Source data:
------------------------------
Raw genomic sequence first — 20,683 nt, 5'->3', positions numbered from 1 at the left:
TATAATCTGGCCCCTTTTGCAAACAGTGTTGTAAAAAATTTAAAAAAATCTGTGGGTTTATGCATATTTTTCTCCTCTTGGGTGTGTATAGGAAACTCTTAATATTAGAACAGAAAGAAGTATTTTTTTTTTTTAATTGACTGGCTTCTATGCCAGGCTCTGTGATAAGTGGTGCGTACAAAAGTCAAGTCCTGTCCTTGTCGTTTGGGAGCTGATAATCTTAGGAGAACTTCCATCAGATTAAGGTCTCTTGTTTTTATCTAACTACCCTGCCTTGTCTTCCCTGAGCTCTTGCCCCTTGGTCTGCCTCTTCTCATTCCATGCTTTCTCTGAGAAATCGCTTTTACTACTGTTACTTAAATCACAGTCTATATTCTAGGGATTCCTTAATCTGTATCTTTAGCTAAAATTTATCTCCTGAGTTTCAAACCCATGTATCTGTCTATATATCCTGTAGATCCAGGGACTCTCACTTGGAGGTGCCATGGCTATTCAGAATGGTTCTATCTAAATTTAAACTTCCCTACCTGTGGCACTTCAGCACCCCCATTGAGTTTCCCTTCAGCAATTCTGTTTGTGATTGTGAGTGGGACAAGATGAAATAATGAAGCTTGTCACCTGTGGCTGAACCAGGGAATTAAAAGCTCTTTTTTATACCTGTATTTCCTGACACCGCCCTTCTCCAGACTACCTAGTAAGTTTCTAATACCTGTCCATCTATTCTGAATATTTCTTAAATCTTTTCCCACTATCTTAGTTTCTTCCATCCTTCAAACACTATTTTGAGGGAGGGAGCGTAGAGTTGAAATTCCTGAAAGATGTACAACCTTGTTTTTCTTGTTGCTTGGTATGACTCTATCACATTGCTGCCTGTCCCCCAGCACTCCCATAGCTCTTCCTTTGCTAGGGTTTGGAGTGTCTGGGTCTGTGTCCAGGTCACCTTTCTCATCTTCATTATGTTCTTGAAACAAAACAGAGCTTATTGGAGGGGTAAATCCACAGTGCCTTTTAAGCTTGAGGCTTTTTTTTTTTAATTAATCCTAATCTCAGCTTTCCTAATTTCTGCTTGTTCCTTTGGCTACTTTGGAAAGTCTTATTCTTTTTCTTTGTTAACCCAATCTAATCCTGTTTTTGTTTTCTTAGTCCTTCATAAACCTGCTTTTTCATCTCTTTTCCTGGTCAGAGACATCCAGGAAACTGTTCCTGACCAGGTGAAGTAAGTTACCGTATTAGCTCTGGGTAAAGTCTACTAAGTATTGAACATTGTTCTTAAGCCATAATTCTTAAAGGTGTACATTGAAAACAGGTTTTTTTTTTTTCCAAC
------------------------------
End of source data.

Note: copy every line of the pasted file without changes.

Raw genomic sequence first — 20,683 nt, 5'->3', positions numbered from 1 at the left:
TATAATCTGGCCCCTTTTGCAAACAGTGTTGTAAAAAATTTAAAAAAATCTGTGGGTTTATGCATATTTTTCTCCTCTTGGGTGTGTATAGGAAACTCTTAATATTAGAACAGAAAGAAGTATTTTTTTTTTTTAATTGACTGGCTTCTATGCCAGGCTCTGTGATAAGTGGTGCGTACAAAAGTCAAGTCCTGTCCTTGTCGTTTGGGAGCTGATAATCTTAGGAGAACTTCCATCAGATTAAGGTCTCTTGTTTTTATCTAACTACCCTGCCTTGTCTTCCCTGAGCTCTTGCCCCTTGGTCTGCCTCTTCTCATTCCATGCTTTCTCTGAGAAATCGCTTTTACTACTGTTACTTAAATCACAGTCTATATTCTAGGGATTCCTTAATCTGTATCTTTAGCTAAAATTTATCTCCTGAGTTTCAAACCCATGTATCTGTCTATATATCCTGTAGATCCAGGGACTCTCACTTGGAGGTGCCATGGCTATTCAGAATGGTTCTATCTAAATTTAAACTTCCCTACCTGTGGCACTTCAGCACCCCCATTGAGTTTCCCTTCAGCAATTCTGTTTGTGATTGTGAGTGGGACAAGATGAAATAATGAAGCTTGTCACCTGTGGCTGAACCAGGGAATTAAAAGCTCTTTTTTATACCTGTATTTCCTGACACCGCCCTTCTCCAGACTACCTAGTAAGTTTCTAATACCTGTCCATCTATTCTGAATATTTCTTAAATCTTTTCCCACTATCTTAGTTTCTTCCATCCTTCAAACACTATTTTGAGGGAGGGAGCGTAGAGTTGAAATTCCTGAAAGATGTACAACCTTGTTTTTCTTGTTGCTTGGTATGACTCTATCACATTGCTGCCTGTCCCCCAGCACTCCCATAGCTCTTCCTTTGCTAGGGTTTGGAGTGTCTGGGTCTGTGTCCAGGTCACCTTTCTCATCTTCATTATGTTCTTGAAACAAAACAGAGCTTATTGGAGGGGTAAATCCACAGTGCCTTTTAAGCTTGAGGCTTTTTTTTTTTAATTAATCCTAATCTCAGCTTTCCTAATTTCTGCTTGTTCCTTTGGCTACTTTGGAAAGTCTTATTCTTTTTCTTTGTTAACCCAATCTAATCCTGTTTTTGTTTTCTTAGTCCTTCATAAACCTGCTTTTTCATCTCTTTTCCTGGTCAGAGACATCCAGGAAACTGTTCCTGACCAGGTGAAGTAAGTTACCGTATTAGCTCTGGGTAAAGTCTACTAAGTATTGAACATTGTTCTTAAGCCATAATTCTTAAAGGTGTACATTGAAAACAGGTTTTTTTTTTTTCCAAC